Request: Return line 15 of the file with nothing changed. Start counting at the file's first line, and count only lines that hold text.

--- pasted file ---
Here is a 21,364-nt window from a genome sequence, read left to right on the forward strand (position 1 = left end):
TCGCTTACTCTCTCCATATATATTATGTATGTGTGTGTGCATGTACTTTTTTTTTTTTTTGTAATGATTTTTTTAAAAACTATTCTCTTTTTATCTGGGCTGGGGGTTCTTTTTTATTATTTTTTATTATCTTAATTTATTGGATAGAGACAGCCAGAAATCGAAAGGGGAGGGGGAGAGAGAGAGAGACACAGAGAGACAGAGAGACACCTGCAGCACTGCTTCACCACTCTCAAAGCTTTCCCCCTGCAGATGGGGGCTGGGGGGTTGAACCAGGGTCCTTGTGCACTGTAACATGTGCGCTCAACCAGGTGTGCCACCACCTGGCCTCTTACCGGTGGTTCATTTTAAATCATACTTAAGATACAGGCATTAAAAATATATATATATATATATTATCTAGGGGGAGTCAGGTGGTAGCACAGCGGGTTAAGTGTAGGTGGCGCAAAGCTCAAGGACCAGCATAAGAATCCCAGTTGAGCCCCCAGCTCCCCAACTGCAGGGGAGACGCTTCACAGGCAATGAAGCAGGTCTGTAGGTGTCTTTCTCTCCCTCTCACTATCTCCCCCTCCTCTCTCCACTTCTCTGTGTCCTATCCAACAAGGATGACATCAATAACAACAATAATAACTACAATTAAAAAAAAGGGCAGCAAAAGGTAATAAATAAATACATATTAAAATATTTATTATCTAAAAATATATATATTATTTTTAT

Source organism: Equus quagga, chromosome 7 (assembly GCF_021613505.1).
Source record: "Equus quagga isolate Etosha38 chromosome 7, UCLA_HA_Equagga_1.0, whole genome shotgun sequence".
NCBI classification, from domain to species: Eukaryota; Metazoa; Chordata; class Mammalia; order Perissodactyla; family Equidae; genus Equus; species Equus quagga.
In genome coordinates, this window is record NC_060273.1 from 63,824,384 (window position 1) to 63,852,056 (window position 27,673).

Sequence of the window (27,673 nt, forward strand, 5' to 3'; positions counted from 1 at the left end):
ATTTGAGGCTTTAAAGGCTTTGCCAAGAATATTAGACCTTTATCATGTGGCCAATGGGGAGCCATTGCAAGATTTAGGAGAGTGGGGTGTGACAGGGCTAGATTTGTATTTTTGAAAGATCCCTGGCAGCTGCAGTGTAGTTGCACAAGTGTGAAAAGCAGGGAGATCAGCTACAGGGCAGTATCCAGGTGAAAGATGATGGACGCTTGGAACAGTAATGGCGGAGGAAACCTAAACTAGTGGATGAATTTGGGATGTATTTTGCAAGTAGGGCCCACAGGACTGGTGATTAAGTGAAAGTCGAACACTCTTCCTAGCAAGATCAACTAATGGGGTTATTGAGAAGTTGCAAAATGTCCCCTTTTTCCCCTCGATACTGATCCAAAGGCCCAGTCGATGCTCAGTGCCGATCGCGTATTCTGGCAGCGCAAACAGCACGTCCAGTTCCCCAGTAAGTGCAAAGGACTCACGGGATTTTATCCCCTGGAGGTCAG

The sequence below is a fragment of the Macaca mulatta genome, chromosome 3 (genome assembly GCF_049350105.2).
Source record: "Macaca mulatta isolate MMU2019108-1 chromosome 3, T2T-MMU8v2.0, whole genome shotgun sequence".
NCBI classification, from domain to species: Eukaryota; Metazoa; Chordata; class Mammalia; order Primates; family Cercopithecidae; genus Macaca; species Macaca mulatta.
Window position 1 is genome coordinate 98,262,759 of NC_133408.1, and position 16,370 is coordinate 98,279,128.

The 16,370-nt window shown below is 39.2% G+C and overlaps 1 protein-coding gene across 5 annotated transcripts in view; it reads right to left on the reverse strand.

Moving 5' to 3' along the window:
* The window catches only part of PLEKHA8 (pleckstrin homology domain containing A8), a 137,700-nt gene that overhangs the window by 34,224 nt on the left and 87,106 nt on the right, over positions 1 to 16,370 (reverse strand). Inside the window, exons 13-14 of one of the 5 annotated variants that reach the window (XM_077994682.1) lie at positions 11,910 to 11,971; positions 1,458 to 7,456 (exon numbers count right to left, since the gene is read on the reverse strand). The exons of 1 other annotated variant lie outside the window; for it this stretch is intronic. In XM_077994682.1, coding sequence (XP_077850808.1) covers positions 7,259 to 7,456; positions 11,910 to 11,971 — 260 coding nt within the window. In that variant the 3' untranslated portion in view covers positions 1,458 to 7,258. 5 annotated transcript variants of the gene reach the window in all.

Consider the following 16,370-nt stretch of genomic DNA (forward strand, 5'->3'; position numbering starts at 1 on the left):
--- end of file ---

* The window catches only part of PLEKHA8 (pleckstrin homology domain containing A8), a 137,700-nt gene that overhangs the window by 34,224 nt on the left and 87,106 nt on the right, over positions 1 to 16,370 (reverse strand). Inside the window, exons 13-14 of one of the 5 annotated variants that reach the window (XM_077994682.1) lie at positions 11,910 to 11,971; positions 1,458 to 7,456 (exon numbers count right to left, since the gene is read on the reverse strand). The exons of 1 other annotated variant lie outside the window; for it this stretch is intronic. In XM_077994682.1, coding sequence (XP_077850808.1) covers positions 7,259 to 7,456; positions 11,910 to 11,971 — 260 coding nt within the window. In that variant the 3' untranslated portion in view covers positions 1,458 to 7,258. 5 annotated transcript variants of the gene reach the window in all.